Department stores need to protect their turf.

This story first appeared in the July 10, 2012 issue of WWD. Subscribe Today.

“Market share defensibility” has become critical to the sector’s credit profiles, according to an analysis from Fitch Ratings titled “Department Stores: Clamoring for Share,” written by analyst Monica Aggarwal.

The debt watchdog said the department store sector has been “the most pressured category in domestic retail and is one of the few major areas to have actually contracted in size over the past decade. As a result, market share gains are even more necessary to sustain healthy profits and cash flow.”

The sector’s lost share to specialty chains, discounters and off-pricers and saw its sales shrink at a compounded annual rate of 2.2 percent over the past decade as retail sales, excluding automobiles, rose 4 percent, Fitch said.

The pain hasn’t been felt universally, though.

Kohl’s Corp., which has hit a rough patch lately, has been the strongest department store gainer, growing its share of sales within the sector to 10 percent last year from 2.6 percent in 2000. And the rating agency said Macy’s Inc. was the best positioned in the middle market, with strong momentum from new merchandising and store initiatives.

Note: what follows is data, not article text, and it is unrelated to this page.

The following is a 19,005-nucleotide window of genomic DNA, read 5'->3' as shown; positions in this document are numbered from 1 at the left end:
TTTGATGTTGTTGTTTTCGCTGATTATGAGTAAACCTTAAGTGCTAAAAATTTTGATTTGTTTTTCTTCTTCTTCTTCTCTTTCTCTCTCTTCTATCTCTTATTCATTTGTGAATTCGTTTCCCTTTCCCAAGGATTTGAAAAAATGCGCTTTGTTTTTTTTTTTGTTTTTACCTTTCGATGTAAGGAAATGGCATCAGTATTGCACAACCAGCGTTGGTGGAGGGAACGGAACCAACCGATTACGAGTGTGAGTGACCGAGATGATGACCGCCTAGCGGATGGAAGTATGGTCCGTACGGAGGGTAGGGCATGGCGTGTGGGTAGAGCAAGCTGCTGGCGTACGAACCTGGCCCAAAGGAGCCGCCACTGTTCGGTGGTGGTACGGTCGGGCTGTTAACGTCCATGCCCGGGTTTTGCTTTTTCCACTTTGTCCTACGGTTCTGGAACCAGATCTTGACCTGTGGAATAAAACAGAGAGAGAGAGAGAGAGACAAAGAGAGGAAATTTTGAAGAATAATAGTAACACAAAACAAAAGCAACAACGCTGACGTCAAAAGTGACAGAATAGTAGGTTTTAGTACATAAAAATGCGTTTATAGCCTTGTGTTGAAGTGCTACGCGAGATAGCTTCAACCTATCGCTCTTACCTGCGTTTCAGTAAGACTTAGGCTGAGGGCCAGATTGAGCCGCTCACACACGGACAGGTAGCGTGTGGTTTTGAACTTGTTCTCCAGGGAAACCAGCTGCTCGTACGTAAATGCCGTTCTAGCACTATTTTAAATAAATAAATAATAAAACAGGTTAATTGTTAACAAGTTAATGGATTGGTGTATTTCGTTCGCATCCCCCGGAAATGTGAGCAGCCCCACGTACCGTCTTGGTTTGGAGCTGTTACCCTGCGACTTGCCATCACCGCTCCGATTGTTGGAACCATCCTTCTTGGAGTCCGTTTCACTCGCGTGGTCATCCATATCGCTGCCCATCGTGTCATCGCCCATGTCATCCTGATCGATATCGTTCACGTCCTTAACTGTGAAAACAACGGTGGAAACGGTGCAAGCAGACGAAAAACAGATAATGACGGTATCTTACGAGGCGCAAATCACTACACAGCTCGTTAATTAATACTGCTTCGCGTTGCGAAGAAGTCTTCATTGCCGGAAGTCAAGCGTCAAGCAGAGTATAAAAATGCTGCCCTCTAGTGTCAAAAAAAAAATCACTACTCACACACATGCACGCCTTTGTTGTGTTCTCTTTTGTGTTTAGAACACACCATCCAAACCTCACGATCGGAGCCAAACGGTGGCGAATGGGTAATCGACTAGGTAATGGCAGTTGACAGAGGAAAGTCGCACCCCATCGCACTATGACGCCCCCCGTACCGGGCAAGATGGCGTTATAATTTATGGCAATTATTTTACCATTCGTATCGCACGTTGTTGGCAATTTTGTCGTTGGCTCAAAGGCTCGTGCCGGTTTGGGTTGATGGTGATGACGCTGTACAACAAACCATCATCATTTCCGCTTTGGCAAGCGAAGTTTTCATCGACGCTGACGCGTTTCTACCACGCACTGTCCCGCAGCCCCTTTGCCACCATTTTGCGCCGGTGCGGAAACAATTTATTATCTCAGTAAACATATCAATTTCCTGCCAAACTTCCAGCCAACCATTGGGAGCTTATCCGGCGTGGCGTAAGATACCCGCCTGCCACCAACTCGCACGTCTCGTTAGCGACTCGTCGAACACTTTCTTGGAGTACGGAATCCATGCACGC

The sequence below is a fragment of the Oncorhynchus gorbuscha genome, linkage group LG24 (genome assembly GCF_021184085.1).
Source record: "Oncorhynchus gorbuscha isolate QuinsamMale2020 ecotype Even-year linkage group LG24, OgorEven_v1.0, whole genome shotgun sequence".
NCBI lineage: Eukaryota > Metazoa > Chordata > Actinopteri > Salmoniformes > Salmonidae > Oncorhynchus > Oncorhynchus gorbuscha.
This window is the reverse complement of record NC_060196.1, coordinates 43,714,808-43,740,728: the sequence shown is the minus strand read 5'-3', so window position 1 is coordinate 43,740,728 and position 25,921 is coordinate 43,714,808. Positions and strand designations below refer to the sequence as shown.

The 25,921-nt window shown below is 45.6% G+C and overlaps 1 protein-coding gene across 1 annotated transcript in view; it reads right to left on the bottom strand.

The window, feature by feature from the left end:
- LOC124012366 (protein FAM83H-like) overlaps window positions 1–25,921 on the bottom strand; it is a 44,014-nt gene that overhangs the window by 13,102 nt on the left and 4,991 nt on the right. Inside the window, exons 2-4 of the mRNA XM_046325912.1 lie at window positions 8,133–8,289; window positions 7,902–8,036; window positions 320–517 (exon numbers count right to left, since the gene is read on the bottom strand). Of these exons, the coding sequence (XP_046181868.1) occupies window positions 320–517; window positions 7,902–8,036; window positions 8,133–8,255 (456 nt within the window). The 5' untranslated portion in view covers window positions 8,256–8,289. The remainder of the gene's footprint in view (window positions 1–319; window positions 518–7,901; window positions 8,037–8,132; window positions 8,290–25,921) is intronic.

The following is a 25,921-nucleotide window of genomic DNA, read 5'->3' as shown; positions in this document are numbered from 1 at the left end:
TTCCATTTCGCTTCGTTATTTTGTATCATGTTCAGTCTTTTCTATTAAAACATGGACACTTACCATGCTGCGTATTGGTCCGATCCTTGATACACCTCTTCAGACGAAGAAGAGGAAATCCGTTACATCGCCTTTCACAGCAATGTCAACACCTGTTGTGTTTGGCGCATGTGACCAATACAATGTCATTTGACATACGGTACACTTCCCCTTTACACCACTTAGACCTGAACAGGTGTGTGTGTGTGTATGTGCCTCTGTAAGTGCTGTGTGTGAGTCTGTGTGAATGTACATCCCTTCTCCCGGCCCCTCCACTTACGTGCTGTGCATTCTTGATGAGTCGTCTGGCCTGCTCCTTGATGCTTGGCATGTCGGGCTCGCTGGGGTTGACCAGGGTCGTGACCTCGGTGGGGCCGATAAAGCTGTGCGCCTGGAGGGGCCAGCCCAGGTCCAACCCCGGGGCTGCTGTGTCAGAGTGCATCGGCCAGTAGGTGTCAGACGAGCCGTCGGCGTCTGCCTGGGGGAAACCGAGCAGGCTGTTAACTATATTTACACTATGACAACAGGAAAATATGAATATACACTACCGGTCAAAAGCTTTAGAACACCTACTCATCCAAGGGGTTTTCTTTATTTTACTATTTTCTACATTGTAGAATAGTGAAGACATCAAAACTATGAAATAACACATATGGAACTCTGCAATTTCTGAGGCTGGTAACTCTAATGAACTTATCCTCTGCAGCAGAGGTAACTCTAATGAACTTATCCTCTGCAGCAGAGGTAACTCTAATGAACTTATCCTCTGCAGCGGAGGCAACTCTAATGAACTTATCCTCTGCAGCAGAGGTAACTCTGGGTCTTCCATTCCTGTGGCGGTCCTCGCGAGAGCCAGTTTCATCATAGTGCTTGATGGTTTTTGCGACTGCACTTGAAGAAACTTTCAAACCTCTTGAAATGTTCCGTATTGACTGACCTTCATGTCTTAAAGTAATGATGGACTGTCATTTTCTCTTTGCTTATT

Sears Holdings Corp. has been the biggest share donor, giving up almost $9 billion in sales over the past five years, Fitch noted. More recently, J.C. Penney Co. Inc. has also lost some ground to competitors as it gets reinvented by chief executive officer Ron Johnson.

Fitch predicted the top 10 department stores as a group — Macy’s, Sears, Kohl’s, J.C. Penney, Nordstrom Inc., Dillard’s Inc., Neiman Marcus Inc., Belk Inc., Saks Inc. and The Bon-Ton Stores Inc. — would see no sales growth this year. Combined earnings before interest, taxes, depreciation and amortization are also expected to be about flat.

Weakness at Penney’s and Sears should be offset by relative strength at other large players.

Fitch said luxury department stores should continue to outperform this year, but that inventories seem to have grown faster than expected sales gains. “This could drive some downward pressure on gross margin for the remainder of 2012, particularly if sales momentum slows down given the continued stock market volatility,” Fitch said.

Looking further ahead, the sector faces online opportunities and offline challenges.

Fitch said department stores can better develop the e-commerce business to drive sales, but that vacant mall space could ultimately hurt customer traffic.

“Fitch thinks that more store closings and a potential restructuring of Sears over the next 24 months could have growing implications for traffic patterns and competitive dynamics within the mall,” said the report. “Mall vacancy rates could increase given the lack of appetite today of big-box retailers even outside the department store space to add incremental square footage.…The loss of an anchor tenant could potentially be a negative for the remaining retailers to the extent that it impacts mall traffic, given the significant overlap between retailers such as Macy’s, J.C. Penney and Sears.”